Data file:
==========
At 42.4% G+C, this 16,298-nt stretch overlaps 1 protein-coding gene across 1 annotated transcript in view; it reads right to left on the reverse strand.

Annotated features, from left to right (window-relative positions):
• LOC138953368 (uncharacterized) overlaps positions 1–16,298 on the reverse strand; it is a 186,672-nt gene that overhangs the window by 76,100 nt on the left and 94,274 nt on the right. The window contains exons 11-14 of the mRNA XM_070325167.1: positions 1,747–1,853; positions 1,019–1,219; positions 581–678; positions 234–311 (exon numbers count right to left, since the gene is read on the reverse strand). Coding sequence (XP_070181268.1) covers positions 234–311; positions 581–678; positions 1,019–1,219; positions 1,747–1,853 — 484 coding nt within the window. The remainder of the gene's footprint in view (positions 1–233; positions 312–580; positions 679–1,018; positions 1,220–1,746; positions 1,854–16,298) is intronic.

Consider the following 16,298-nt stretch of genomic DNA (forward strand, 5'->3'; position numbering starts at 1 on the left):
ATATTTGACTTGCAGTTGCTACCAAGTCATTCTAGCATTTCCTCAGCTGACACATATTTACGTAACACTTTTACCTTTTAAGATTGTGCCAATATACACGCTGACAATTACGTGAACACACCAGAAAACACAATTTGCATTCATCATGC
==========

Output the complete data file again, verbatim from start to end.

At 42.4% G+C, this 16,298-nt stretch overlaps 1 protein-coding gene across 1 annotated transcript in view; it reads right to left on the reverse strand.

Annotated features, from left to right (window-relative positions):
• LOC138953368 (uncharacterized) overlaps positions 1–16,298 on the reverse strand; it is a 186,672-nt gene that overhangs the window by 76,100 nt on the left and 94,274 nt on the right. The window contains exons 11-14 of the mRNA XM_070325167.1: positions 1,747–1,853; positions 1,019–1,219; positions 581–678; positions 234–311 (exon numbers count right to left, since the gene is read on the reverse strand). Coding sequence (XP_070181268.1) covers positions 234–311; positions 581–678; positions 1,019–1,219; positions 1,747–1,853 — 484 coding nt within the window. The remainder of the gene's footprint in view (positions 1–233; positions 312–580; positions 679–1,018; positions 1,220–1,746; positions 1,854–16,298) is intronic.

Consider the following 16,298-nt stretch of genomic DNA (forward strand, 5'->3'; position numbering starts at 1 on the left):
ATATTTGACTTGCAGTTGCTACCAAGTCATTCTAGCATTTCCTCAGCTGACACATATTTACGTAACACTTTTACCTTTTAAGATTGTGCCAATATACACGCTGACAATTACGTGAACACACCAGAAAACACAATTTGCATTCATCATGC